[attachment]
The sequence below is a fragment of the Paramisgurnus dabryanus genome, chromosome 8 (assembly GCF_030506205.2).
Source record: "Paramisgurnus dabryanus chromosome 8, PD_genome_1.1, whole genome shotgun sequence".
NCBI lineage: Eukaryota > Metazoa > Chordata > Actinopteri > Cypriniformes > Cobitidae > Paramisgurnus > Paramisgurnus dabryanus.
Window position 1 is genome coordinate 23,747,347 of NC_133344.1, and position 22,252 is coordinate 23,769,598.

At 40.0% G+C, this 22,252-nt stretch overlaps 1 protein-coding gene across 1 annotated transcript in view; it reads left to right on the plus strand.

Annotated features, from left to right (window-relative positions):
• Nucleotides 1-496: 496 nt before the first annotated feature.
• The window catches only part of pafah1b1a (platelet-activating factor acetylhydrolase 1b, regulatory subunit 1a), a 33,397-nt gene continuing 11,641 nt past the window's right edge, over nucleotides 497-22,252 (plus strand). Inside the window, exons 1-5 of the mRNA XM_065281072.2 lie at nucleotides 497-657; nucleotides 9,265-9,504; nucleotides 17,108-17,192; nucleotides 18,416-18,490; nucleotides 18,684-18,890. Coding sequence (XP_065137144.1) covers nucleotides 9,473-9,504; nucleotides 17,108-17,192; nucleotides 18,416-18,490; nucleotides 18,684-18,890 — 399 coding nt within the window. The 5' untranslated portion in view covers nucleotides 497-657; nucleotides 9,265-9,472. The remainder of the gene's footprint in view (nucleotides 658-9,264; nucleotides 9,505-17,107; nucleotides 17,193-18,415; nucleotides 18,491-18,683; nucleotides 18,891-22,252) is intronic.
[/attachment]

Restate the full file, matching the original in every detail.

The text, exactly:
The sequence below is a fragment of the Paramisgurnus dabryanus genome, chromosome 8 (assembly GCF_030506205.2).
Source record: "Paramisgurnus dabryanus chromosome 8, PD_genome_1.1, whole genome shotgun sequence".
NCBI lineage: Eukaryota > Metazoa > Chordata > Actinopteri > Cypriniformes > Cobitidae > Paramisgurnus > Paramisgurnus dabryanus.
Window position 1 is genome coordinate 23,747,347 of NC_133344.1, and position 22,252 is coordinate 23,769,598.

At 40.0% G+C, this 22,252-nt stretch overlaps 1 protein-coding gene across 1 annotated transcript in view; it reads left to right on the plus strand.

Annotated features, from left to right (window-relative positions):
• Nucleotides 1-496: 496 nt before the first annotated feature.
• The window catches only part of pafah1b1a (platelet-activating factor acetylhydrolase 1b, regulatory subunit 1a), a 33,397-nt gene continuing 11,641 nt past the window's right edge, over nucleotides 497-22,252 (plus strand). Inside the window, exons 1-5 of the mRNA XM_065281072.2 lie at nucleotides 497-657; nucleotides 9,265-9,504; nucleotides 17,108-17,192; nucleotides 18,416-18,490; nucleotides 18,684-18,890. Coding sequence (XP_065137144.1) covers nucleotides 9,473-9,504; nucleotides 17,108-17,192; nucleotides 18,416-18,490; nucleotides 18,684-18,890 — 399 coding nt within the window. The 5' untranslated portion in view covers nucleotides 497-657; nucleotides 9,265-9,472. The remainder of the gene's footprint in view (nucleotides 658-9,264; nucleotides 9,505-17,107; nucleotides 17,193-18,415; nucleotides 18,491-18,683; nucleotides 18,891-22,252) is intronic.